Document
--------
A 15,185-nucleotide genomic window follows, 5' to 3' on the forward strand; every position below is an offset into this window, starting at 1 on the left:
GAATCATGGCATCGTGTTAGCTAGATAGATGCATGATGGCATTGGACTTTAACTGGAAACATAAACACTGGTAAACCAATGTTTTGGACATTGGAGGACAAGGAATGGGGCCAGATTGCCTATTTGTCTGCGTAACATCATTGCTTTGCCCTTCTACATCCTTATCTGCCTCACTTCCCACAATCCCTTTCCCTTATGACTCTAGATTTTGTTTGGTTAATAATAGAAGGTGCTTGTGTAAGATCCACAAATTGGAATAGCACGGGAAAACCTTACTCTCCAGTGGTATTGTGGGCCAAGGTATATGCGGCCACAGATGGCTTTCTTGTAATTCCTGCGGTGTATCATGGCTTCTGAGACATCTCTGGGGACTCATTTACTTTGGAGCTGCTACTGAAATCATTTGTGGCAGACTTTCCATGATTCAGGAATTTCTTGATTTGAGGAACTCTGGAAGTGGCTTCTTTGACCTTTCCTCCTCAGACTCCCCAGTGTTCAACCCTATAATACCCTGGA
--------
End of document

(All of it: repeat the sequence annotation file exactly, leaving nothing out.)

A 15,185-nucleotide genomic window follows, 5' to 3' on the forward strand; every position below is an offset into this window, starting at 1 on the left:
GAATCATGGCATCGTGTTAGCTAGATAGATGCATGATGGCATTGGACTTTAACTGGAAACATAAACACTGGTAAACCAATGTTTTGGACATTGGAGGACAAGGAATGGGGCCAGATTGCCTATTTGTCTGCGTAACATCATTGCTTTGCCCTTCTACATCCTTATCTGCCTCACTTCCCACAATCCCTTTCCCTTATGACTCTAGATTTTGTTTGGTTAATAATAGAAGGTGCTTGTGTAAGATCCACAAATTGGAATAGCACGGGAAAACCTTACTCTCCAGTGGTATTGTGGGCCAAGGTATATGCGGCCACAGATGGCTTTCTTGTAATTCCTGCGGTGTATCATGGCTTCTGAGACATCTCTGGGGACTCATTTACTTTGGAGCTGCTACTGAAATCATTTGTGGCAGACTTTCCATGATTCAGGAATTTCTTGATTTGAGGAACTCTGGAAGTGGCTTCTTTGACCTTTCCTCCTCAGACTCCCCAGTGTTCAACCCTATAATACCCTGGA